Teen crime rate is lowest in decades

Published: March 8, 2006 | 3699th good news item since 2003

Americans are experiencing the sharpest decline in teen crime in modern history.

Schools are as safe as they were in the 1960s, according to Justice Department figures. Juvenile homicide arrests are down from 3,800 annually to fewer than 1,000, and only a handful of those homicides occur in schools. Arrest rates in robberies, rapes and aggravated assaults are off a third since 1980 for suspects ages 10-18, according to the Justice Department’s 2006 National Report on Juvenile Offenders and Victims, due out this month.

“Kids now are less violent than you were,” James Rieland, director of juvenile-court services in Allegheny County, Pa., tells new prosecutors.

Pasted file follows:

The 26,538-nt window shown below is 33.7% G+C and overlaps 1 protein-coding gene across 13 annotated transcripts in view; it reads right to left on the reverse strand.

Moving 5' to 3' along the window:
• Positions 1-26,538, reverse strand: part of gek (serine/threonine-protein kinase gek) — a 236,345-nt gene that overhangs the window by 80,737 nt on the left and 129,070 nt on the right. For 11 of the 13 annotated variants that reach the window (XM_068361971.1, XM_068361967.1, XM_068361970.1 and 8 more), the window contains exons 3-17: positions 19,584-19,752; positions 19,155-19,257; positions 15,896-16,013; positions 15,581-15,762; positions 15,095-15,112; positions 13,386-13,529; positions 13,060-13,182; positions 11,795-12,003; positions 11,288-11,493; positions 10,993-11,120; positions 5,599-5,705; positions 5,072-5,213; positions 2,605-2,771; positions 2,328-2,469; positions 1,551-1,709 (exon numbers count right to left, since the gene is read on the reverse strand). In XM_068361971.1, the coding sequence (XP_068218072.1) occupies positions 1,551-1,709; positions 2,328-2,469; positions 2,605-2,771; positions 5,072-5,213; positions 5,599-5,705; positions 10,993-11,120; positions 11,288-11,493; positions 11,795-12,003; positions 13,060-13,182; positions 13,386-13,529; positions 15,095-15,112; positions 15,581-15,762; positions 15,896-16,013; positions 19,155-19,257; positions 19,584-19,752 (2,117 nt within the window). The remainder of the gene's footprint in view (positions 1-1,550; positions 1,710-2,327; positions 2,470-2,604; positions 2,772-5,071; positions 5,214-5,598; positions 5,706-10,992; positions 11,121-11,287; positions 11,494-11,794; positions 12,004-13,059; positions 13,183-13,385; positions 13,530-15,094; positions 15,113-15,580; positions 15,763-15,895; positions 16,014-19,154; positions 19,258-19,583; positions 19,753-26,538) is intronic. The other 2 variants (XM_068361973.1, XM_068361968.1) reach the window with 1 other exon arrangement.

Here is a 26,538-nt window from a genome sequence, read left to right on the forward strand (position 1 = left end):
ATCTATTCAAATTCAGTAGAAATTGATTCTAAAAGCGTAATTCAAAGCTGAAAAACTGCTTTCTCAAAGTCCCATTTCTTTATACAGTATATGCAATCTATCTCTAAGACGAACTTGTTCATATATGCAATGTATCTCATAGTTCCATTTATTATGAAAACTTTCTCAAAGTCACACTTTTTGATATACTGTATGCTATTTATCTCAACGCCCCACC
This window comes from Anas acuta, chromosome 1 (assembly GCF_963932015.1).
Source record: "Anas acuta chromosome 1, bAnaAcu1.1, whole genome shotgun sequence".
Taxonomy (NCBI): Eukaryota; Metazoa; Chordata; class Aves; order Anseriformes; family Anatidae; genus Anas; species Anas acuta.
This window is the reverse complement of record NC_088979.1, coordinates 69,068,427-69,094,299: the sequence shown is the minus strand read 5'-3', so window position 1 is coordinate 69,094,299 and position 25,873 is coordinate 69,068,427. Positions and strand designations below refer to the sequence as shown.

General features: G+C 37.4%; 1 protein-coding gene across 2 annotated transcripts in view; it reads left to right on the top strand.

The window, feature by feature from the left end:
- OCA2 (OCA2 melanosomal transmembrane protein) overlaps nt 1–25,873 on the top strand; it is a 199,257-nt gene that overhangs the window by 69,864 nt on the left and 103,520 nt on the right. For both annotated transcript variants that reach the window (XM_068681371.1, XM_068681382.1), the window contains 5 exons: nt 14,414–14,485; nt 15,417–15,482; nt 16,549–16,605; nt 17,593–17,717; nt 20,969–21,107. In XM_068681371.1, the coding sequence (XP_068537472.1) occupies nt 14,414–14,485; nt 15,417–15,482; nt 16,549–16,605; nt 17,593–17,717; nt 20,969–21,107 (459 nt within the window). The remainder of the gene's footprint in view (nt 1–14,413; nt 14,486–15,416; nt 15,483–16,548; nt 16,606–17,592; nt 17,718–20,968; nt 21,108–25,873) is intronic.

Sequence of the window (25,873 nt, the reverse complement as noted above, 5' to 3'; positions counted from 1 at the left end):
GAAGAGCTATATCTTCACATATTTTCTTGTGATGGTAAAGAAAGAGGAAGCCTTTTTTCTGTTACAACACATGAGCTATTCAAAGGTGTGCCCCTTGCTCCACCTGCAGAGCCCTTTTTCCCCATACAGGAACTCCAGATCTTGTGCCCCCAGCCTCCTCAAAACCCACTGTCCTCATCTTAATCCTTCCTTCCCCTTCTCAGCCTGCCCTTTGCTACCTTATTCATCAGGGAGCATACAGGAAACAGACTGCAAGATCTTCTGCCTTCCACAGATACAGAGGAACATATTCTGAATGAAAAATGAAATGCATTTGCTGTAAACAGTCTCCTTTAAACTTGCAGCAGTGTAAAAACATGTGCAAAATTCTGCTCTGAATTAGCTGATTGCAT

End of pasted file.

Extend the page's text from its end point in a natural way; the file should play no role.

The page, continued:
Criminologists say the question is what has gone right in the long period of relative peace that dawned in the mid-’90s. They hope to prolong the era of amity.

Factors that could be behind the drop in teen crime, according to researchers and criminologists:

Tighter school security.

Good economic times that gave teens more options than crime.

Population shifts in inner cities and suburbs.

Effective strategies for dealing with troubled teens, such as mentoring programs and structured foster-care homes.

Imprisoning adult criminals who might have had young helpers.

Published in Justice, Kids & Teens
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